Material Facts ¶ 24, ECF No. 30-1; Def.’s Resp. to Pl.’s
Statement of Material Facts ¶ 24, ECF No. 32. Goff also admits
that he is in default on the Guaranty. Id. ¶ 14.
Ozarks seeks summary judgment on its action to enforce
Goff’s Guaranty of the Crocketts’ Note. It is undisputed that
the Crocketts’ Note and the Goff Guaranty were validly executed,
that the Crocketts are in default on the Note, and that Goff has
refused to pay the Note obligation pursuant to his Guaranty.
Therefore, Goff is liable on the Guaranty unless he can
establish a defense for his non-payment. Fielbon Dev. Co. v.
Colony Bank, 290 Ga. App. 847, 850, 660 S.E.2d 801, 805 (2008).
Goff argues that he should be discharged of his guarantor
obligation because Ozarks increased his risk by increasing the
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modifications. See O.C.G.A. § 10-7-22 (“Any act of the creditor
. . . which injures the surety or increases his risk or exposes
him to greater liability shall discharge him.”). Ozarks
responds that Goff waived any right to object to an increase in
his risk by the clear language of his Guaranty. “A guarantor
may consent in advance to a course of conduct that would
otherwise result in his discharge” and waive defenses that would
otherwise be available to a guarantor. Baby Days, Inc. v. Bank
of Adairsville, 218 Ga. App. 752, 755, 463 S.E.2d 171, 174
(1995); accord Panasonic Indus. Co. v. Hall, 197 Ga. App. 860,
861, 399 S.E.2d 733, 734 (1990). Goff does not dispute that the
language of his Guaranty permitted Chestatee State Bank and/or
Ozarks to modify the underlying debt without notifying him.
Def.’s Resp. in Opp’n to Pl.’s Mot. for Summ. J. 14, ECF No. 31.
And any argument to the contrary would be frivolous. The
Guaranty clearly provides that Goff unconditionally guarantees
an unlimited amount of the Crocketts’ debt to the bank and that
Goff consents in advance to modifications to the debt without
providing him notice or obtaining his approval. Guaranty 1.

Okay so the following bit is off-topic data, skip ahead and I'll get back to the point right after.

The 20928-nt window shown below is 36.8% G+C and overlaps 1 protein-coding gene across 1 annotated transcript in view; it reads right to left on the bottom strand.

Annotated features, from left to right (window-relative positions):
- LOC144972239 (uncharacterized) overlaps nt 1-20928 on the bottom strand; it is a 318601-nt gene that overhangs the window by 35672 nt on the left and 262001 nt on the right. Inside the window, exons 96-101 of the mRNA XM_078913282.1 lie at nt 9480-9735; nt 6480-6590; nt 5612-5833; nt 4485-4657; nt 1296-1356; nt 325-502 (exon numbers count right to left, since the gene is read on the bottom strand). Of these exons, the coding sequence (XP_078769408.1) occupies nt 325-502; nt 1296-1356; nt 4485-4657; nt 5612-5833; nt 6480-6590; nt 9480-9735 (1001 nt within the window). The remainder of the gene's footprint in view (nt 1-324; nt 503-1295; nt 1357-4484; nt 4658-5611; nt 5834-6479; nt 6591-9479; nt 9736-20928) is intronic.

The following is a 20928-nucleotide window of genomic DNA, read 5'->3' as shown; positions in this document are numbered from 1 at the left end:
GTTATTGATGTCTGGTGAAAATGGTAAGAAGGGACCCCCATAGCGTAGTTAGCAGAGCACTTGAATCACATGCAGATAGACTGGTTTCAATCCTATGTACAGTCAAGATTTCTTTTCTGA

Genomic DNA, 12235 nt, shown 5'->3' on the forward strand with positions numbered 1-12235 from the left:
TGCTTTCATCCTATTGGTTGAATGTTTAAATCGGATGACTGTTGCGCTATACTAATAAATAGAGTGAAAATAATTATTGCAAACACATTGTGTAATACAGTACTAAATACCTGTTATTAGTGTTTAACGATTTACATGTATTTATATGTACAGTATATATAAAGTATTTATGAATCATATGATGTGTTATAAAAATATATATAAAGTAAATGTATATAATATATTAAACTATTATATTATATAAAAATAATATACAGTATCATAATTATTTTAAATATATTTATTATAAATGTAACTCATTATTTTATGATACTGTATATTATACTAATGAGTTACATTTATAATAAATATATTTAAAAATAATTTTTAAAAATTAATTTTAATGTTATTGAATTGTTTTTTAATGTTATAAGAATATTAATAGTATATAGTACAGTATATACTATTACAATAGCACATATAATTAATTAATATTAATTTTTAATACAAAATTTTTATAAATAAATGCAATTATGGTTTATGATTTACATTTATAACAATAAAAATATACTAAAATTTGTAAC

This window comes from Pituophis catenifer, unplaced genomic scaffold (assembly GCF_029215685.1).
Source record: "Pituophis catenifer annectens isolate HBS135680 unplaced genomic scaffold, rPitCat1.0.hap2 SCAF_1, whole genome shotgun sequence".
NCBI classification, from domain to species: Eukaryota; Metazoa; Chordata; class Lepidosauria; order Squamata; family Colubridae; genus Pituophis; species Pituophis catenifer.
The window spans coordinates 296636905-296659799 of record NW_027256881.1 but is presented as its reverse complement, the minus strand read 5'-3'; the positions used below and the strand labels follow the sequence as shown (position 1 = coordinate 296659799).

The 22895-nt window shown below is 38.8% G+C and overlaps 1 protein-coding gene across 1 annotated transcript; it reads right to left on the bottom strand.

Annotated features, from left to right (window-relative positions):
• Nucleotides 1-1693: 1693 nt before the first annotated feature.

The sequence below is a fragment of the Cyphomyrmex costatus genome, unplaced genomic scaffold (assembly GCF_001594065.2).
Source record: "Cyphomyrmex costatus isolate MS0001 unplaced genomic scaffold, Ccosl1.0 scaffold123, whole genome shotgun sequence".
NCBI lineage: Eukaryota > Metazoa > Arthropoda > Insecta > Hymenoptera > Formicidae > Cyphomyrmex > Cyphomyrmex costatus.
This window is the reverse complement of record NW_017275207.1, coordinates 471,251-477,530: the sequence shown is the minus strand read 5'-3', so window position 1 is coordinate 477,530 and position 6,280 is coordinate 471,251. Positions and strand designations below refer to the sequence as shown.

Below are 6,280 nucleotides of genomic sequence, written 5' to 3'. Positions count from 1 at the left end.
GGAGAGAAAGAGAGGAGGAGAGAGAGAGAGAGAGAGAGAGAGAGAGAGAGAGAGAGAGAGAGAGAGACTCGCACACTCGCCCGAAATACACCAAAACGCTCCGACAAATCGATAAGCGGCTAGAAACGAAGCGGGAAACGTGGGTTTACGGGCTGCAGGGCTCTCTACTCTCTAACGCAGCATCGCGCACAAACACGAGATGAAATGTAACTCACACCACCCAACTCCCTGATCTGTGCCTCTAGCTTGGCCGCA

Goff has waived the “increased risk” defense he now seeks to
assert. See Fielbon, 290 Ga. App. at 854, 660 S.E.2d at 807-08
(holding as a matter of law that guarantor waived increased risk
defense based on similar language in guaranty).
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To the extent that Goff seeks to avoid his obligations
under the Guaranty based on Ozarks’s alleged failure to treat
the Crocketts’ loan as residential and thus offer modifications
as part of the residential loan program contained in the P & A
Agreement between the FDIC and Ozarks, that argument is also
unpersuasive. As explained previously, Goff has waived this
defense. But even if he had not, he has no legal basis for
relying on an agreement between the FDIC and Ozarks. Goff’s
argument relies on the alleged improper classification of the
Crocketts’ loan as commercial instead of residential according
to the terms of the P & A Agreement between Ozarks and the FDIC.
See Def.’s Resp. 3-7 (summarizing the P & A Agreement’s terms as
to residential and commercial loans then arguing that the Bank
“refuses to modify the . . . residential loan pursuant to the
Agreement, increasing Mr. Goff’s risk”); see also Def.’s Resp.
to Pl.’s Statement of Material Facts ¶ 29 (explaining that
Ozarks increased Goff’s risk under the guaranty by raising the
interest rate and refusing to modify the loan as required by the
P & A Agreement). The Court has previously ruled that the P & A
Agreement clearly and unambiguously disclaimed the creation of
any rights, remedies, or claims by third parties. July 31, 2013
Order 4-7, ECF No. 22. For the same reasons, Goff cannot base
his affirmative defense of increased risk on an alleged
obligation of Ozarks pursuant to the P & A Agreement.
Case 3:13-cv-00023-CDL Document 43 Filed 01/14/14 Page 7 of 7
Goff is in default on his Guaranty and has no valid
affirmative defenses to Ozarks’s claim. Pursuant to the terms
of his Guaranty, Goff is liable for the total amount of
For the reasons set forth above, Ozarks’s Motion for
Summary Judgment (ECF No. 30) is granted.3 The Clerk shall enter
judgment in favor of Bank of the Ozarks against James R. Goff,
Jr. in the amount of $257,967.69.
IT IS SO ORDERED, this 14th day of January, 2014.
S/Clay D. Land
CLAY D. LAND
UNITED STATES DISTRICT JUDGE
2 This figure represents $209,334.91 in principal, $13,423.95 in
interest (calculated as $10,226.07 up to October 25, 2013 plus
eighty-one days of interest from October 25, 2013 to today at $39.48
per diem), $1,795.00 in late charges, and $33,413.83 in attorneys’
fees calculated as fifteen percent of the principal and total interest
3 The Court notes that Ozarks abandons its unjust enrichment claim.
Pl.’s Mot. For Summ. J. 1 n.1, ECF No. 30. Therefore, Goff’s motion
for partial summary judgment on this claim (ECF No. 34) is terminated